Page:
Blog Tour Interview: Genesis 2.0 by Collin Piprell

 

Hey everyone!

Guess who’s back on the blog? Collin Piprell! The author of MOM and Genesis 2.0 from the Magic Circles series sat down (digitally) to talk with me about his new book. I’ve been wondering how this insanely thought-up series will go, and finally, we get to find out.

Genesis 2.0 is now available online!

 


Hey, Collin. Welcome back to my blog. I’d like to congratulate you on your latest release, Genesis 2.0!

 

 

  1. You’re on your second novel in your Magic Circles series. Can you explain what’s happening in Genesis 2.0? What are Cisco and your other characters facing?

The book begins with a new character, a young man who negotiates a grueling gauntlet through the terrifying world Outside that we saw in MOM. He eventually encounters survivors of MOM’s cast of characters. Some of these have come to resemble the Olympian gods of old. Cisco himself resembles a hero out of myth, operating in both Aeolia, a virtual realm, and in mondoland, the ruined remnants of the pre-PlagueBot world (real world).

The story involves (1) a titanic contest between our villain-in-chief Brian Finister and the AI that superseded him as MOM (mall operations manager), (2) another contest between the personality alters of the fragmented AI MOM, (3) contests between our young heroes (Cisco, Dee Zu, and Son) and the Olympians (and others), and (4) two different love triangles with all the attendant drama.

 

  1. What surprised me the most is how the former generated reality test pilots don’t know how to survive in the wild (the real world). They’ve lived in malls for most, if not all, of their lives. This dependence on technology smacks you in the face when you read Genesis. Were you hoping for that effect from readers? Is there some message you are hoping to impart?

If there’s a message in that, it’s simply that digital tech and, more so, the qubital tech to come encourages us to outsource our mental faculties to the point we’re in danger of becoming entirely dependent on that technology. (Though Dee Zu and Cisco are uncommonly resourceful, for mallsters, and cope pretty well with losing their qubital umbilicals.)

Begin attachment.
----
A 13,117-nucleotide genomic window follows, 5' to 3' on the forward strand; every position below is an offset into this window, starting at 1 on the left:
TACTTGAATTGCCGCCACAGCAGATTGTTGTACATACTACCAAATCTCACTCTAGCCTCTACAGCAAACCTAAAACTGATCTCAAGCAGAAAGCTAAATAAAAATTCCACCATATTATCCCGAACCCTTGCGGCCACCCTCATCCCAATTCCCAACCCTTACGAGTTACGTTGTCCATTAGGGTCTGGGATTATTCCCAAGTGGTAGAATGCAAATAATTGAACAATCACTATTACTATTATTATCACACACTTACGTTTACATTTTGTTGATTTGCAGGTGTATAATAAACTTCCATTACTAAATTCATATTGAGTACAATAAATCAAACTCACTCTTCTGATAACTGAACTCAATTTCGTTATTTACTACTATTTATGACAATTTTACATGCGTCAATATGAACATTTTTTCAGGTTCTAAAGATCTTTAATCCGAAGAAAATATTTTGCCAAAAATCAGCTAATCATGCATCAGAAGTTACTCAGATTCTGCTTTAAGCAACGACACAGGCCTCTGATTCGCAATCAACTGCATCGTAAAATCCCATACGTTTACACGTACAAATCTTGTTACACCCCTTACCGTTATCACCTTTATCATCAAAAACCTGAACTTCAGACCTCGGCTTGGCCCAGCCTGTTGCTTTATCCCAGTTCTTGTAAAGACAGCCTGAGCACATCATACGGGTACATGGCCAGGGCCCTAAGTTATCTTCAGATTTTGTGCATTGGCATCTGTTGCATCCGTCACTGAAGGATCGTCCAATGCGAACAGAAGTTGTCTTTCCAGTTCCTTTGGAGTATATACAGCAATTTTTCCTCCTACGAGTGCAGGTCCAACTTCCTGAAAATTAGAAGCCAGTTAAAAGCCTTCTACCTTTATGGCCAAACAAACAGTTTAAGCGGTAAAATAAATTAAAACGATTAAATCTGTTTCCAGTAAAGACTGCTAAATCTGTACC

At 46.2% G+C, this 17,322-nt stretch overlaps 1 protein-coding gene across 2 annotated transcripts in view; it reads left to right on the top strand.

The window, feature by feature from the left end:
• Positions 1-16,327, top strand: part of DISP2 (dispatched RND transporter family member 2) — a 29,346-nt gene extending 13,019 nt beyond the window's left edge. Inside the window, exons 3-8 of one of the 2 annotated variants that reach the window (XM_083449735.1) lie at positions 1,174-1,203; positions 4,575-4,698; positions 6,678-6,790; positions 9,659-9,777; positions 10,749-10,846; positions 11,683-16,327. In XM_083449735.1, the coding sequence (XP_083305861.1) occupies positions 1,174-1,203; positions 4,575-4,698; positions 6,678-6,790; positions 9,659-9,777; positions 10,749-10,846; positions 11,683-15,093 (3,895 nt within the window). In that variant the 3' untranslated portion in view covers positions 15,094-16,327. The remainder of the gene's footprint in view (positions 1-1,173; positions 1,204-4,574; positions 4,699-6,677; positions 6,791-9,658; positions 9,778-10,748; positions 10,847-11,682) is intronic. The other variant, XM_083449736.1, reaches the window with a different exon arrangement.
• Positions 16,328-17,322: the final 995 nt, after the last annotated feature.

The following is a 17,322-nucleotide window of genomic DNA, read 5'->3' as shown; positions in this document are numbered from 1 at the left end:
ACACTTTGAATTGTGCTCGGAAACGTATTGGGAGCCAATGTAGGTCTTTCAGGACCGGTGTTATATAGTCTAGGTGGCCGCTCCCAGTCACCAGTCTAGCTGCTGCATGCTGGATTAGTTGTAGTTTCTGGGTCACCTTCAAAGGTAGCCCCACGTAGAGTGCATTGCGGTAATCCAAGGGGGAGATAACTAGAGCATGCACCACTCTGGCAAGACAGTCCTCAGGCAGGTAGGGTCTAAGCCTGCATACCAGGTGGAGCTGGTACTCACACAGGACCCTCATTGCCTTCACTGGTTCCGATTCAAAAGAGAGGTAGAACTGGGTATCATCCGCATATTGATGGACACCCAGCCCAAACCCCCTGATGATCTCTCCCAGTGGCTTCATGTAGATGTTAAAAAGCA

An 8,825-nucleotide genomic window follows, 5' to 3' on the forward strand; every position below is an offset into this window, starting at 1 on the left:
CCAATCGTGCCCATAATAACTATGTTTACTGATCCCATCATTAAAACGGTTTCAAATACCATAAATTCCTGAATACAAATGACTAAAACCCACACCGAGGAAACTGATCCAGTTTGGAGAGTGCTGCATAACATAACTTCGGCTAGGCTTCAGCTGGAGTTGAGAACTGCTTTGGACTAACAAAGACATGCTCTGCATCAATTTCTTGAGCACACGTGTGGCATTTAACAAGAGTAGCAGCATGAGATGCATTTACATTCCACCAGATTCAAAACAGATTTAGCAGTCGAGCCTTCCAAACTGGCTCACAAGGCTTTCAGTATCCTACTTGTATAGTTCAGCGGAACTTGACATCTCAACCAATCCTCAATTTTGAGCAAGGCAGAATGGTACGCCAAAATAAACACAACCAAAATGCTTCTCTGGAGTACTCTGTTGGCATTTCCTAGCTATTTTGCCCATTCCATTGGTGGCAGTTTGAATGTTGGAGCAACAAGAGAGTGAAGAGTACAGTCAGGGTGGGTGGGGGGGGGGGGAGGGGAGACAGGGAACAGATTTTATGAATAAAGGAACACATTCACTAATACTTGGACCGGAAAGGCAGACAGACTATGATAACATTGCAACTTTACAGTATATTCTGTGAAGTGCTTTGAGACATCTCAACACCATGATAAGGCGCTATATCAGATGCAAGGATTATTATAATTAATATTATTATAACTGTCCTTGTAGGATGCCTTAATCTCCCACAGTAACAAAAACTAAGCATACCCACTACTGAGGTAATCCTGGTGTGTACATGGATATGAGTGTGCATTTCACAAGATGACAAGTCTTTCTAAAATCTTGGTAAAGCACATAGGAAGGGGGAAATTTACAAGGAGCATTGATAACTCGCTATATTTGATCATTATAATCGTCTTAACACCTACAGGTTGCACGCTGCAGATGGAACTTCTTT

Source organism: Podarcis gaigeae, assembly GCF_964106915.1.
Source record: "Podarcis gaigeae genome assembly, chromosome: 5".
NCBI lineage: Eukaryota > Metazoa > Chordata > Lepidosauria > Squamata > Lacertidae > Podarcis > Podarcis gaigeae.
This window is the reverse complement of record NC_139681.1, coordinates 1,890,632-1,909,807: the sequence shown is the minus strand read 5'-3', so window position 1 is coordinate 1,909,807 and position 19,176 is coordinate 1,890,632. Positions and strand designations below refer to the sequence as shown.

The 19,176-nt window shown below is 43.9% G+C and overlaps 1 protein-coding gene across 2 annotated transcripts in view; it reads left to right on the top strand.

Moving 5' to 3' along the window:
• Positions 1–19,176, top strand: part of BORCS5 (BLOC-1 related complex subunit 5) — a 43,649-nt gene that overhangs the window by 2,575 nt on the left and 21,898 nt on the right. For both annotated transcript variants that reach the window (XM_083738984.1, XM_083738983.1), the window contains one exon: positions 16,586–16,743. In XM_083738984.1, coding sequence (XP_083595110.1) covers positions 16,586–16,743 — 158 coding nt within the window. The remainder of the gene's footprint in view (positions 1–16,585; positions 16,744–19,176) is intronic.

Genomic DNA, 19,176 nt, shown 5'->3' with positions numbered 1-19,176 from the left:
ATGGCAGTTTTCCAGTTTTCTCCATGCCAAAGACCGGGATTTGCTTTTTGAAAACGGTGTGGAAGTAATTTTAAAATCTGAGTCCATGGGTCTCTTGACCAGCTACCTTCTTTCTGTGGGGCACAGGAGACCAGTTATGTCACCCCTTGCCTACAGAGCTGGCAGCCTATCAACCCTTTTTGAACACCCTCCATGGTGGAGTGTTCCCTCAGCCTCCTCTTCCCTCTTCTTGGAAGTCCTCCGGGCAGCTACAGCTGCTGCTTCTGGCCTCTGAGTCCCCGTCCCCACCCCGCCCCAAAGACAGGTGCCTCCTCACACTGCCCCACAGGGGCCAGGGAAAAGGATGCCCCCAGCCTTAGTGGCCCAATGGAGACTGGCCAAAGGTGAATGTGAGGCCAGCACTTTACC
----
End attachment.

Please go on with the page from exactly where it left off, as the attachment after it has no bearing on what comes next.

For a take on the outsourcing theme, you can visit this blog post: “Outsource our minds? What a good idea.” http://www.collinpiprell.com/outsource-our-minds-what-a-good-idea/.

Even without all that, imagine your average modern urbanite reduced to living off the land. Would they have the skills to find food and water, to find adequate shelter or defend themselves against physical threats from animals and other people?

 

  1. Cisco’s (the main character) world has fallen apart. His life is turned upside down at the end of your first book. What is his frame of mind in the sequel? What is he fighting for?

He finds he’s even more in love with the “wet” Dee Zu that he was with the virtual variety. And the Lode has enough of Cisco—enough of the “right stuff,” the properly stressed personal data—that, as he has already proven, he’s capable of ascension as an autonomous ebee to Aeolia, Sky’s qubital alternative to mondoland, or what you refer to above as the “real world.” He wants to ensure that Dee Zu survives long enough the Lode can absorb enough of her data that, should the wet Dee Zu die, she also has this option of a second life in Aeolia.

At the same time, Cisco is co-opted by Sky, serving as her agent in resisting both Brian’s machinations and the attempts of Mildread, one of Sky’s personality alters, to shut down Sky’s Aeolia project.

 

  1. Who or what inspired you to write Brian and Sky (the antagonists)?

Sky, to some limited extent, is a virtual version of the ancient Pygmalion story. A human creation that comes to life in a way that causes people to become infatuated, even sexually embroiled with her. But that’s a real stretch, and is misleading.

Other than that, I wanted an AI with human qualities, at least in part, and discovered a fine source of dramatic conflict between a machine MOM (mall operations manager) who has ascended to self-aware autonomy, and Brian Finister, the megalomaniacal last human MOM, whom she superseded.

 

  1. What was your favourite part in writing Genesis?

I enjoyed writing all its various parts, but maybe I had the most fun with Brian. First of all with his “despatches,” his raving fulminations and attempts to supply a history for a future readership he believes will never exist; and, secondly, with the chapters where his scendent personality fences with the super-intelligent Sky, determined to prevail in the end, no matter how unlikely that outcome appears.

 

  1. Can you give us a glimpse into your third novel, Resurrections?